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VENICE 2009 Venice Days / SIC, Sweden

Erik Gandini’s “Videocracy” stirring up healthy controversy

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Erik Gandini’s “Videocracy” stirring up healthy controversy

Italian-born Swedish transplant Erik Gandini has made a splash on the Lido with his investigative documentary Videocracy, on the media empire that Italian president Silvio Berlusconi created, which in turn fed the Berlusconi political empire. The Venice Days/International Critics’ Week screening was such a sell-out that a special second screening had to be scheduled.

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Gandini says he made the film, produced by Sweden’s Atmo (with Zentropa), initially for his Swedish friends. “They used to laugh about Italy,” he said at the Q&A. “But I wanted to show them there was nothing to laugh about. In fact, they’ve stopped laughing, and when Videocracy came out in Sweden, it was dubbed ‘the horror film of the year’”.

For foreigners, Italian television with its endless semi-clad or naked women is a hard concept to grasp. To Gandini, the entire culture of “veline” – the aforementioned women who dance but must never speak on variety shows – begins with a seemingly harmless programme from the mid-1980s. A quiz show, it featured housewives who would strip when call-in contestants would answer questions correctly. “We used to joke about the show, it was ridiculous. We didn’t know we were watching the future,” said Gandini.

Shortly thereafter, Berlusconi founded the first private TV stations, whose programming was all variations on the same theme, with the premise of bringing fun and happiness to Italy. What was created, however, according to Gandini, was a “culture of banality that seems innocuous, but is not. It is a dangerous force. This TV culture created Berlusconi and got him where he is now.”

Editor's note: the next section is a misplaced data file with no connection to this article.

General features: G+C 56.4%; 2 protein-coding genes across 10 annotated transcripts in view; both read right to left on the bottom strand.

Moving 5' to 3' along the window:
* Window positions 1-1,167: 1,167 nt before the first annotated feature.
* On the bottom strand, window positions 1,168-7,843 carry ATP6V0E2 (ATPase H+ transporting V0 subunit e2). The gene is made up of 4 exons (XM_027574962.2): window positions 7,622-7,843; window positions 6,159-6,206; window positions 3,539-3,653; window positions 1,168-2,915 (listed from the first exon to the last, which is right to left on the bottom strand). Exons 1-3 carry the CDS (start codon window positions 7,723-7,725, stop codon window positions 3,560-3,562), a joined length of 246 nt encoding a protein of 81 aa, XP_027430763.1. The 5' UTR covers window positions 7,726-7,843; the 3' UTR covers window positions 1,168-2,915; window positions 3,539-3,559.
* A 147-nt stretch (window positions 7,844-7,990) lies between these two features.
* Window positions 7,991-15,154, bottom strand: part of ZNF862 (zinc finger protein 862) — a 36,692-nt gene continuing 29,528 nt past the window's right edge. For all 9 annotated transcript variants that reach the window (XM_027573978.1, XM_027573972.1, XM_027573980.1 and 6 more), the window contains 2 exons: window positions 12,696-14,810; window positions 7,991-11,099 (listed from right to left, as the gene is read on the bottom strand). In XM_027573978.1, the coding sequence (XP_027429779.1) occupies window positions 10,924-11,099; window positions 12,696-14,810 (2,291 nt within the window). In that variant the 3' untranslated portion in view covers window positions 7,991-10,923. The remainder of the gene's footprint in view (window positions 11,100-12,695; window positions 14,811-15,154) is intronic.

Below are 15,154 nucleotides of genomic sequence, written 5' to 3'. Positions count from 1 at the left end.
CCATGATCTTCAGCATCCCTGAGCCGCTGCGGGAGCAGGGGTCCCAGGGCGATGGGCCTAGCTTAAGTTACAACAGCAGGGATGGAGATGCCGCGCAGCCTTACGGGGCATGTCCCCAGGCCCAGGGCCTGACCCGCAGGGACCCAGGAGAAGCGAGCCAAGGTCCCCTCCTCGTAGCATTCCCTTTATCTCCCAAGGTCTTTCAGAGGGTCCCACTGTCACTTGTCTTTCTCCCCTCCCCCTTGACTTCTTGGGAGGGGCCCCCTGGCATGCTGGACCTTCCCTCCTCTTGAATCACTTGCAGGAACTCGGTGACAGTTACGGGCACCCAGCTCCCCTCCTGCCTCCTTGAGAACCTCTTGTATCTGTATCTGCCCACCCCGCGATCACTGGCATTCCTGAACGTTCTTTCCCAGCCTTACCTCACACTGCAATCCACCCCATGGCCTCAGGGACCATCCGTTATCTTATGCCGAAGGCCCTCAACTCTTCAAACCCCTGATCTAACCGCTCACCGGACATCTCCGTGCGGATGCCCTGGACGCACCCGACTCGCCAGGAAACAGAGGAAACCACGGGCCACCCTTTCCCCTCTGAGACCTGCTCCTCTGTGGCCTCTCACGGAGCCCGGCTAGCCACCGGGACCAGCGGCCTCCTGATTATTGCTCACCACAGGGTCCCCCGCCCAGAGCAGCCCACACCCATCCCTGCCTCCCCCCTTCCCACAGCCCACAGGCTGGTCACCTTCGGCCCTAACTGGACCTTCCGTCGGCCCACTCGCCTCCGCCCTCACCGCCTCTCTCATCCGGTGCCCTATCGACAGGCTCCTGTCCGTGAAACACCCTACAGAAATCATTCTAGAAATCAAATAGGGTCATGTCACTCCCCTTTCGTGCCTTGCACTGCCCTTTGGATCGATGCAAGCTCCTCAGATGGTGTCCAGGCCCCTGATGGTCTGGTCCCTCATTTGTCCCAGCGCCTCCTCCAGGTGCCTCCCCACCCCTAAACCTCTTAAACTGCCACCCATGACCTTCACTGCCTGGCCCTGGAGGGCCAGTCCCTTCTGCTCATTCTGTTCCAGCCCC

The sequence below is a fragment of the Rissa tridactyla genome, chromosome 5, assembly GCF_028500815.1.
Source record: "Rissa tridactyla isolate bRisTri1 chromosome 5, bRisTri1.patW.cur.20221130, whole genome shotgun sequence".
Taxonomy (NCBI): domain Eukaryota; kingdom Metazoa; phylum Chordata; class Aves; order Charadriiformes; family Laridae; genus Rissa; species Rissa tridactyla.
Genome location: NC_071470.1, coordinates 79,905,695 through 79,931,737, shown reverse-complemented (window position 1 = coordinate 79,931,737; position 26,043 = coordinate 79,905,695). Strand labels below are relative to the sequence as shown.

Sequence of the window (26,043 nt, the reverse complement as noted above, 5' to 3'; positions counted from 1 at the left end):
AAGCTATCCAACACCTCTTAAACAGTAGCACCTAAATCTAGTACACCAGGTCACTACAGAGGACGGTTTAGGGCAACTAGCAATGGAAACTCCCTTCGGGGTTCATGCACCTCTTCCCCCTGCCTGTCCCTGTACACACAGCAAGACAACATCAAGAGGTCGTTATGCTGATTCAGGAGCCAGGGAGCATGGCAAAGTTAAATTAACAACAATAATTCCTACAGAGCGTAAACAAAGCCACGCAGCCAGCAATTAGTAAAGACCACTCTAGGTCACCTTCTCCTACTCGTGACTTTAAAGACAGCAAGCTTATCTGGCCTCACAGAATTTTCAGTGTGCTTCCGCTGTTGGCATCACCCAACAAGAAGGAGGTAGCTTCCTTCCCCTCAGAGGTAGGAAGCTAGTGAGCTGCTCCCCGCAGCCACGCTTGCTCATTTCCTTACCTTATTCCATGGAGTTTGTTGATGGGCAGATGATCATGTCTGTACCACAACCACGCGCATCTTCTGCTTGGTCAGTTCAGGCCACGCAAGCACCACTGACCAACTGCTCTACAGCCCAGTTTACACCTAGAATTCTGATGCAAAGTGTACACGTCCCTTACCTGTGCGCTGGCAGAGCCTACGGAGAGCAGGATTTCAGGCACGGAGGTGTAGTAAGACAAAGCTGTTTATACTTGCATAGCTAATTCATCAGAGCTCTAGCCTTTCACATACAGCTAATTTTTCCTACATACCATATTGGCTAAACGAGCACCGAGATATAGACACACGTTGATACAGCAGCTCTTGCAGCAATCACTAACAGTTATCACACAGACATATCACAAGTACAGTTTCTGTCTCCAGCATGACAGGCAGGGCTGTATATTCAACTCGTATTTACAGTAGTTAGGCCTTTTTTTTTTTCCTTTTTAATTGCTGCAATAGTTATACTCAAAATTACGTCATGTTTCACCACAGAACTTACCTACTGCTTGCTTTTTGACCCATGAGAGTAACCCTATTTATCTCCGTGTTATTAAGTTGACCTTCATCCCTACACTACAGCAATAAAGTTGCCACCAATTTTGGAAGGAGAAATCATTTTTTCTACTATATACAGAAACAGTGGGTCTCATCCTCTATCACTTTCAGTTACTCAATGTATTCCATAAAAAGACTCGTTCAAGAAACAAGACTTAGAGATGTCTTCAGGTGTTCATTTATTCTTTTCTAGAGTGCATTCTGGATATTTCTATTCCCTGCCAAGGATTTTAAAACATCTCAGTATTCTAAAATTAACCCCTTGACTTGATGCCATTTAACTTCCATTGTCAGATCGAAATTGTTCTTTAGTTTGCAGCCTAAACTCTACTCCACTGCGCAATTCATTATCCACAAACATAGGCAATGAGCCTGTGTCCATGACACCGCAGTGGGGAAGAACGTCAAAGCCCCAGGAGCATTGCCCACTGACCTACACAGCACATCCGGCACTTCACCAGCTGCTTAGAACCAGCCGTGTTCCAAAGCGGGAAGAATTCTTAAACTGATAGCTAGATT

Videocracy shows moments of many of these shows, but focuses on three main characters. The first is Ricky, a young man dying to sing and dance his way to TV immortality. The second is Lele Mora, the foremost television agent in Italy, and a declared fascist. The third is Fabrizio Corona, an unscrupulous paparazzo who has cornered a new business. Besides selling scandalous pictures to magazines, he sells them directly to the photographed subjects, who pay thousands to keep them from being published. (Corona has even spent 80 days in prison for extortion.)

That Gandini gained easy access to Mora and Corona is indicative of this monopolizing industry that the director says has a blatant monopoly on itself. “It wasn’t hard to shoot in the TV studios either,” he explained. “This world is all about exposing itself, that’s how it works. They’re happy to have exposure abroad, any kind of exposure”.

What emerges is a culture that with few limits or morals, in which any action, once immortalized on television, is immediately absorbed and justified (like Berlusconi’s recent sex scandals). This problem, however, is at the root of television’s overall power, which glorifies events through endless media play, often diverting attention from much more serious matters.

Videocracy cost €600,000 to make and is being released today in Italy by Fandango. However, the film’s trailer was banned from television, both Berlusconi’s channels (Mediaset) and state broadcaster RAI. Which in Italy comes as no surprise to anyone.

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